Follow the format of the plaintiff’s summary judgment template for federal or state
   court, as appropriate, that is posted on the website. Include both the negligence per se
   and the release issues. Instead of relying on the answers to the discovery, if you
   prefer you may submit declarations in support of your motion, using the appropriate
   declaration template on the website. If you choose to submit declarations, stick to
   the information uncovered in the interviews, follow-up investigation, and discovery.
   (In other words, do not go off on a lark creating favorable facts that are not otherwise
   available.) Note that this is a “partial” summary judgment, because it concerns
   liability, not damages.
2) Explain in no more than a page whether you expect to win this motion and why or
   why not.



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3) After you receive Artistic Tattoo’s Motion for Summary Judgment, prepare your
   response, if any. This could be an affidavit (or declaration), or a short legal argument
   citing any applicable authorities. If you decide not to respond, explain why.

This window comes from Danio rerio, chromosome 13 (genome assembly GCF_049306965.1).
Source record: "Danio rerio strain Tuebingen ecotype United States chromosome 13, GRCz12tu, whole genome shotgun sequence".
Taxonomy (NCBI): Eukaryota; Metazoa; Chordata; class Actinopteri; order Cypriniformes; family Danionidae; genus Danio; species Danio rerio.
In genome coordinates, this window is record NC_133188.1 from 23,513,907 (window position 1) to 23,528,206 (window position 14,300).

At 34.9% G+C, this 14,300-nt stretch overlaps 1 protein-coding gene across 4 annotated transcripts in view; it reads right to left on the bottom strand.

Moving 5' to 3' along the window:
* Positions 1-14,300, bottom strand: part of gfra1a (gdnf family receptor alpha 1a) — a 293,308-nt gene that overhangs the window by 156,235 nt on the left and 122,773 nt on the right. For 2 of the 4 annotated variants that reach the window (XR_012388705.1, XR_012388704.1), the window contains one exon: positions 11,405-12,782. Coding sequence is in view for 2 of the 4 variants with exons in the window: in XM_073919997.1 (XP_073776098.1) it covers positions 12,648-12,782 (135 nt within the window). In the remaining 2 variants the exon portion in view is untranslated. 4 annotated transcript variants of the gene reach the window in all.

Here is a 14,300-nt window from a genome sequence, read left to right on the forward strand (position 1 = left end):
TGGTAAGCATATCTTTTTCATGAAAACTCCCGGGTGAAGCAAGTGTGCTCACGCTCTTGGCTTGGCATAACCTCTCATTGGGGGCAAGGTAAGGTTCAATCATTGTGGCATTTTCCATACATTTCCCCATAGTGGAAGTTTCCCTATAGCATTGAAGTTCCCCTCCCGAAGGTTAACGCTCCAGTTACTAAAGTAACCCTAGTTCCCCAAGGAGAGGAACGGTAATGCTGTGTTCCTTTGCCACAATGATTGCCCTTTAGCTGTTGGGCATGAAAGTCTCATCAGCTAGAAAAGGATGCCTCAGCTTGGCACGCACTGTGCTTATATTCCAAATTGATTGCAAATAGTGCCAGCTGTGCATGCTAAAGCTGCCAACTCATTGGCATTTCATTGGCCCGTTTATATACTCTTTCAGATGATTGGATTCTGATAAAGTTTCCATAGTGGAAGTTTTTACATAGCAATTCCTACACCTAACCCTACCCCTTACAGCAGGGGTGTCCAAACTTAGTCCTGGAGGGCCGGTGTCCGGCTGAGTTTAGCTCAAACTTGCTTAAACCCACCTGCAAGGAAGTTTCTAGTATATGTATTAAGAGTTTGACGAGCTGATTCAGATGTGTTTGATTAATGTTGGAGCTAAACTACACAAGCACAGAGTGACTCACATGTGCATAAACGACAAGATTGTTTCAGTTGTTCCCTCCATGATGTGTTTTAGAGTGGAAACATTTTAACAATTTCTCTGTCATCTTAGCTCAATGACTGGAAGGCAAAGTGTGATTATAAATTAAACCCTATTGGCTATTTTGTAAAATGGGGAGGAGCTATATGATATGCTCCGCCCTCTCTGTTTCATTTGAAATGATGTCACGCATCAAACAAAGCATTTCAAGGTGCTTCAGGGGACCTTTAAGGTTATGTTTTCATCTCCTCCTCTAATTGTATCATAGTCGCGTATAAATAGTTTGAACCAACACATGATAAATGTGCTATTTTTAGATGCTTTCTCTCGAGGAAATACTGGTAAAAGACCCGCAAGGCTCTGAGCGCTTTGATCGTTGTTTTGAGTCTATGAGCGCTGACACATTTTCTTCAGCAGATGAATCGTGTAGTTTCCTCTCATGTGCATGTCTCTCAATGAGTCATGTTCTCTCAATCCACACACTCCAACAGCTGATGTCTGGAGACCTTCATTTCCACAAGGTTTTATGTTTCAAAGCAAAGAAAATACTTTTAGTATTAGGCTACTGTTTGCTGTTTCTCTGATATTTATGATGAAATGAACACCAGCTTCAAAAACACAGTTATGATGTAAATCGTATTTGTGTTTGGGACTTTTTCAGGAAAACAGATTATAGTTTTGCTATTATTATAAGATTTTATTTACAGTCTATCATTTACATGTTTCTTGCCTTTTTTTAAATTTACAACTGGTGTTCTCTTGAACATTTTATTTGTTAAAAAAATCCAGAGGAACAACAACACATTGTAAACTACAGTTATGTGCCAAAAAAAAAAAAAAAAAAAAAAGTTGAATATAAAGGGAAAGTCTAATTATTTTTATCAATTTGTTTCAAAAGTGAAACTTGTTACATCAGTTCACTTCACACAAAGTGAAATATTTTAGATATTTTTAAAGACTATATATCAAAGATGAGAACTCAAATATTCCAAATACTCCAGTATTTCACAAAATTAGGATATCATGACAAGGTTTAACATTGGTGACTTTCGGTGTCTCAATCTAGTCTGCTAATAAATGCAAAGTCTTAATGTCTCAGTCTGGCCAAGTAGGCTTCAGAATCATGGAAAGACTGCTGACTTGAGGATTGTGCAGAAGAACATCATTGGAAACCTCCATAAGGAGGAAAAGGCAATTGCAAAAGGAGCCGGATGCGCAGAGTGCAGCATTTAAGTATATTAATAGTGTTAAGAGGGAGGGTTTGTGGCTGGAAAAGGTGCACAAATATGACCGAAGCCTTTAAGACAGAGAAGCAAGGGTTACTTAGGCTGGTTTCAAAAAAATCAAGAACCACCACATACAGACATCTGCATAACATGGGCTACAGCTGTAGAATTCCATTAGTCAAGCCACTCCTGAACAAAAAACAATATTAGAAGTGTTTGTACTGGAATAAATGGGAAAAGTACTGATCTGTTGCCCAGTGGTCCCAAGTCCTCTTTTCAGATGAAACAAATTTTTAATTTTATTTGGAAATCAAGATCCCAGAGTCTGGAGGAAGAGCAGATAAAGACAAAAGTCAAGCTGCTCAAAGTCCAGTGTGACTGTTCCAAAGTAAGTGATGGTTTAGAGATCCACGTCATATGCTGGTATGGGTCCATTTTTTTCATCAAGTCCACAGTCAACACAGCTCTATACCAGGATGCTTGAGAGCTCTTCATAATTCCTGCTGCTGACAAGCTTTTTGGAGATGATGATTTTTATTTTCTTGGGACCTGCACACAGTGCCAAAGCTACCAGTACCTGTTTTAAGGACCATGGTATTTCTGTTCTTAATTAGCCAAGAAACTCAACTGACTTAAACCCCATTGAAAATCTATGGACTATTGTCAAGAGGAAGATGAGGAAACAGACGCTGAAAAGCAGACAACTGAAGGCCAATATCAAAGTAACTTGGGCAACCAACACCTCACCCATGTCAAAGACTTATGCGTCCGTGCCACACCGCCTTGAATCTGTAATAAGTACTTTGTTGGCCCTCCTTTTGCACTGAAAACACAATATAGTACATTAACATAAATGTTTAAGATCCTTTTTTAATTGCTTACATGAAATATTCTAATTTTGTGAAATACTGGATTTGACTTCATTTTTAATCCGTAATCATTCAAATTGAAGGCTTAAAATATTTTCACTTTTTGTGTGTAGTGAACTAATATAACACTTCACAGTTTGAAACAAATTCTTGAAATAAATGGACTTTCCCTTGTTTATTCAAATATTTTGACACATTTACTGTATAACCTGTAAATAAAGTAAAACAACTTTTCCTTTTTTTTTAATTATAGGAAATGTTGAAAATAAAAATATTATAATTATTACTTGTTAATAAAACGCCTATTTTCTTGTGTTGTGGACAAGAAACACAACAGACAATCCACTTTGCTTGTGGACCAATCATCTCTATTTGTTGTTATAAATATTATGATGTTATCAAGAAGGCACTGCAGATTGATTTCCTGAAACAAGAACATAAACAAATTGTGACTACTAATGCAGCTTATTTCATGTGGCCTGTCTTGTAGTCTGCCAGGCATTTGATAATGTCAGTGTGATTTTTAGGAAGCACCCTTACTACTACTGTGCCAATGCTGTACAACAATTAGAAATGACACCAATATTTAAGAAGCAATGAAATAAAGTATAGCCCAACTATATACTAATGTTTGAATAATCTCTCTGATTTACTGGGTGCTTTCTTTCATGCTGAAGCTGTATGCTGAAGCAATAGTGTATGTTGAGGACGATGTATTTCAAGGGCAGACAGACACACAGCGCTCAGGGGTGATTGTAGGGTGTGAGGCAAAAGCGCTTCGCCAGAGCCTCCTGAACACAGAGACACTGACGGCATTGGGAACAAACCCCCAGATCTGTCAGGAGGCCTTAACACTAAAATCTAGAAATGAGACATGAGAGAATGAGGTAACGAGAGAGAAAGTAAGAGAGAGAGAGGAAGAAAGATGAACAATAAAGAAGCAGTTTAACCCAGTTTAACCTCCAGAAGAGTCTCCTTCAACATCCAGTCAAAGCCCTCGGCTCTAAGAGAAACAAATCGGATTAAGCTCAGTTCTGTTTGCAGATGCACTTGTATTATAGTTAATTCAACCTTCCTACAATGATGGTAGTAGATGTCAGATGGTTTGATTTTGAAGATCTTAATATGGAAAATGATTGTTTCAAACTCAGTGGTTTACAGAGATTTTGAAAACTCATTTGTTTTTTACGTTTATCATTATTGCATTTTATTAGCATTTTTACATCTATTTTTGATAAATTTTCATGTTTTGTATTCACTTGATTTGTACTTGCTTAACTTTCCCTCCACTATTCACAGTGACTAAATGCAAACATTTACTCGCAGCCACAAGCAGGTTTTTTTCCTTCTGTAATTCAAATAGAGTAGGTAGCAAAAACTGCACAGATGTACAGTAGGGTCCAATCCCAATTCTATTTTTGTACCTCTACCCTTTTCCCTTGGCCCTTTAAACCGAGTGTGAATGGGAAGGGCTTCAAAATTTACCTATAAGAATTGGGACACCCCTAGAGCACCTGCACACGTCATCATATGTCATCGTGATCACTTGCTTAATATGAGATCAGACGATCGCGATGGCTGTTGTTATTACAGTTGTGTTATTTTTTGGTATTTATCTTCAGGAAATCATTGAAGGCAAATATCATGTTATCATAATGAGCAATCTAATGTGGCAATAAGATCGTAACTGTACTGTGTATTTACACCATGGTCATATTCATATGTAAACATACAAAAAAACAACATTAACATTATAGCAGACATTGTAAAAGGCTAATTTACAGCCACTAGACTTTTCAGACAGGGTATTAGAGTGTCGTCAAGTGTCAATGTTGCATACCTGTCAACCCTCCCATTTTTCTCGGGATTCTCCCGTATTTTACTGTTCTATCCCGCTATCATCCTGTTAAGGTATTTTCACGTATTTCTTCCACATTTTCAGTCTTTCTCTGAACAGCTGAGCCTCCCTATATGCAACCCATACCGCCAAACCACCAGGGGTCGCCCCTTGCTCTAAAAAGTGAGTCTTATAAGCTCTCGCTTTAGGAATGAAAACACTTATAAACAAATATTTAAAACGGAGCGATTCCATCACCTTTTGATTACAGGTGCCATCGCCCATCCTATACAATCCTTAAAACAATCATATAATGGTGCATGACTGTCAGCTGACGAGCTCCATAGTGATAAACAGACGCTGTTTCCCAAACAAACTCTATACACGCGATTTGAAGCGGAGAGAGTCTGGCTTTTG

4) Sign up to argue your motion.


Defendant’s Lawyers
1) Prepare a motion for summary judgment on behalf of Artistic Tattos, including
   references to the discovery, as appropriate to support your motion. . Follow the
   format of the defendant’s summary judgment template for federal or state court, as
   appropriate, that is posted on the website. Instead of relying on the answers to the
   discovery, if you prefer you may submit declarations in support of your motion, using
   the appropriate declaration template, and refer to them in your motion. If you choose
   to submit declarations, stick to the information uncovered in the interviews, follow-
   up investigation, and discovery. (In other words, do not go off on a lark creating
   favorable facts that are not otherwise available.)
2) Explain in no more than a page whether you expect to win this motion and why or
   why not.
3) After you receive Elise Hamilton’s Motion for Partial Summary Judgment, prepare
   your response, if any. This could be an affidavit (or declaration), or a short legal
   argument citing any applicable authorities.
4) Sign up to argue your motion.

4) Schedule (Note Changes from Original Course Schedule)